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  30.  25
    Theatrical performance and interpretation.James R. Hamilton - 2001 - Journal of Aesthetics and Art Criticism 59 (3):307–312.
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  31.  6
    Theatrical Performance is an Independent Form of Art.James R. Hamilton - 2007 - In The Art of Theater. Oxford, UK: Blackwell. pp. 23–40.
    This chapter contains section titled: Theatrical Performance as Radically Independent of Literature Theatrical Performance as a Form of Art.
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  32.  17
    The Routledge Companion to Performance Philosophy.James R. Hamilton - forthcoming - Journal of Aesthetics and Art Criticism.
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  33. Theatrical Space.James R. Hamilton - 2007 - Journal of Dramatic Theory and Criticism 31 (2):21-47.
    Hamilton shows how awareness of the uses of space -- in particular uses of space in which to stage an event of any kind -- enable spectators to pick out characters, props, and the like across performances within production runs, across production runs, and even across productions employing different scripts. The key ideas of object identification are taken both from the philosophical and the empirical literature and are treated as epistemic ideas rather than metaphysical conceptions.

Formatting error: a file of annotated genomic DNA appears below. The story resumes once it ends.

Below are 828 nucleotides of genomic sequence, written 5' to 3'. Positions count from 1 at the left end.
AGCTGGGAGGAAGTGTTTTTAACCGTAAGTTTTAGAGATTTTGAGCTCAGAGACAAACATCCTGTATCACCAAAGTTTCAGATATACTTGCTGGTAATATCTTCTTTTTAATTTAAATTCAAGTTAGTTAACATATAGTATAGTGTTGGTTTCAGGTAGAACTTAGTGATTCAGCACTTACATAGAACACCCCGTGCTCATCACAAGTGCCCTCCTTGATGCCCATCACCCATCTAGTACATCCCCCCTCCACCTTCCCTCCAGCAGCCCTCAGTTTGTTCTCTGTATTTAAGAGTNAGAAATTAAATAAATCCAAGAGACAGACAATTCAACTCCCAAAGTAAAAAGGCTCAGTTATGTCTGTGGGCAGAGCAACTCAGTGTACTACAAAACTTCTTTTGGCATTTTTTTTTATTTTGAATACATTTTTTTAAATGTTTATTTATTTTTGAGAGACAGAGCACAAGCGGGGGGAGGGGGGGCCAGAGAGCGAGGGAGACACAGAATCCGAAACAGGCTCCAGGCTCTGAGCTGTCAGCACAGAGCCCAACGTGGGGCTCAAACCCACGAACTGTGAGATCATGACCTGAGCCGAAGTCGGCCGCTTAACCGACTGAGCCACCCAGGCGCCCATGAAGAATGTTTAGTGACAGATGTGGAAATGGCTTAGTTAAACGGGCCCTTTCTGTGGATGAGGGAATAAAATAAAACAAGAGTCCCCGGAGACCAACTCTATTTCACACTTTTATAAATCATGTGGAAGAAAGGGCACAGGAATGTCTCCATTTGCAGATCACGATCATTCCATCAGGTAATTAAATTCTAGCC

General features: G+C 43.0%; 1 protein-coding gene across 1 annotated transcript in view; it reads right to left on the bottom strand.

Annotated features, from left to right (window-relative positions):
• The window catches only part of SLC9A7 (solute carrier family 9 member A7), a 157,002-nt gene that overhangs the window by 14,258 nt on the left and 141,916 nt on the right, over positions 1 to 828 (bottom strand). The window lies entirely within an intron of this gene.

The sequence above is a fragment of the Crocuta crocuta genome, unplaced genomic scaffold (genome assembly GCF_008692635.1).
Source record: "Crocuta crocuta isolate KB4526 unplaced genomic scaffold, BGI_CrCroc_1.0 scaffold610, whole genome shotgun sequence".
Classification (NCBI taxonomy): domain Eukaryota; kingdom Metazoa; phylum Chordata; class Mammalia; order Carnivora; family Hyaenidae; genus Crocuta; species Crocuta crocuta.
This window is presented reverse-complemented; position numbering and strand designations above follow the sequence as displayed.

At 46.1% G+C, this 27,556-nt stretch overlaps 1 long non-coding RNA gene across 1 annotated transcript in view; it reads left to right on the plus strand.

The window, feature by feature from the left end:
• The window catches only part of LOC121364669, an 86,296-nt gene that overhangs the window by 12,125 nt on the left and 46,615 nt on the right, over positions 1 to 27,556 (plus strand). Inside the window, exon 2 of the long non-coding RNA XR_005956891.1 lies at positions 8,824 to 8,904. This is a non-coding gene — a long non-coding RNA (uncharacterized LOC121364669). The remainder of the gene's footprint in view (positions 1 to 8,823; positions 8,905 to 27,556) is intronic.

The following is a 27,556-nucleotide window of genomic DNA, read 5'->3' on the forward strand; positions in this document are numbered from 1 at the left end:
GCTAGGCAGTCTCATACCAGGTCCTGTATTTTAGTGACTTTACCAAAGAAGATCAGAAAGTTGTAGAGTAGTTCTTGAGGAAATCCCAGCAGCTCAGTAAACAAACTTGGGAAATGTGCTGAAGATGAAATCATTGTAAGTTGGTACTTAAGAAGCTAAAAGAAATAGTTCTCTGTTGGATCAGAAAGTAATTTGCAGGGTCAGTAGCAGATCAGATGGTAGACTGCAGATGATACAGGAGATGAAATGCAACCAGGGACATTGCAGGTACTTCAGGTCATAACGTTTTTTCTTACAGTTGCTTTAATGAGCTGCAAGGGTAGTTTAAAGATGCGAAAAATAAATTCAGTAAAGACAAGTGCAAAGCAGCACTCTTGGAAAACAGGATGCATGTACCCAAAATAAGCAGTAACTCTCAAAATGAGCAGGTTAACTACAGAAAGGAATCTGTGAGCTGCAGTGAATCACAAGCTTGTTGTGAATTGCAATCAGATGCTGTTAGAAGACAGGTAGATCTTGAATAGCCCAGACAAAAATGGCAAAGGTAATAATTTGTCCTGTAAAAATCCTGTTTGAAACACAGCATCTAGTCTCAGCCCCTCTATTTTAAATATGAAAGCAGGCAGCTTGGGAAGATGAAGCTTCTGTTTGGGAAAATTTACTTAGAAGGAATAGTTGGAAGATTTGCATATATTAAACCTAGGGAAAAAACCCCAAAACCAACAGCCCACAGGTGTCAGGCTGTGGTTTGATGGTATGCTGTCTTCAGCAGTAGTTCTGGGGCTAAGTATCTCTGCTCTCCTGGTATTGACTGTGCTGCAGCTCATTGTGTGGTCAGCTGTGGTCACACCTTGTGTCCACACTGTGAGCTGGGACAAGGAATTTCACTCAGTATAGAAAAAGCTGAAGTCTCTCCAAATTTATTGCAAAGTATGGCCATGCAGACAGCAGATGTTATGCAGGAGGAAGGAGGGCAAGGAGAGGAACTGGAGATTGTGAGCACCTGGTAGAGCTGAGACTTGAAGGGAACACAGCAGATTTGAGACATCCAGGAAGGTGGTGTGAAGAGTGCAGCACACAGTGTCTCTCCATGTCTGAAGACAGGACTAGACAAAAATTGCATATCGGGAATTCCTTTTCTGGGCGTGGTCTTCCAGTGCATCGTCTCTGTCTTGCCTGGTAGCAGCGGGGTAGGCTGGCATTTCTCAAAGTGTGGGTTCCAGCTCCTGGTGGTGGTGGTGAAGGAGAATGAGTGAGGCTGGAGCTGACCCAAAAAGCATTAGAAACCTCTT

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  34.  10
    The Senses in Performance edited by banes, sally and andré lepecki.James R. Hamilton - 2009 - Journal of Aesthetics and Art Criticism 67 (2):258-261.
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  35. Understanding Plays.James R. Hamilton - 2006 - In Saltz Krasner (ed.), Staging Philosophy.
    Hamilton argues that there is a level of understanding of theatrical performances, and narrative performances in particular (called "plays"), that does not require grasp of the large-scale aesthetic features that usually inform the structure of what is presented. This "basic understanding" is required for any spectator to go on to have a deeper understanding and, so, grounds any spectator's understanding of the larger-scale features of a performance.
     
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  36.  7
    What Performers Do.James R. Hamilton - 2007 - In The Art of Theater. Oxford, UK: Blackwell. pp. 148–166.
    This chapter contains section titled: What Performers do and what Audiences can Know The Features of Performers and Choices that Performers Make Theatrical Conventions as Sequences of Features Having Specific “Weight” What is Involved in Reference to Theatrical Styles More about Styles, as Produced and as Grasped Grasp of Theatrical Style and Deeper Theatrical Understanding.
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  37.  16
    What if there were a religious "form of life"?James R. Hamilton - 1979 - Philosophical Investigations 2 (3):1-17.
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  38.  11
    Kivy, Peter. Once‐Told Tales: An Essay in Literary Aesthetics. Chichester, UK: Wiley‐Blackwell, 2011, viii + 202 pp., $104.95 cloth. [REVIEW]James R. Hamilton - 2013 - Journal of Aesthetics and Art Criticism 71 (2):211-212.
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  39.  17
    Maoilearca Ó., Cull Laura and Lagaay Alice, eds., The Routledge Companion to Performance Philosophy (Routledge, 2020), xxv + 463 pp., 36 b&w illus., $236.64 cloth. [REVIEW]James R. Hamilton - 2021 - Journal of Aesthetics and Art Criticism 79 (1):130-133.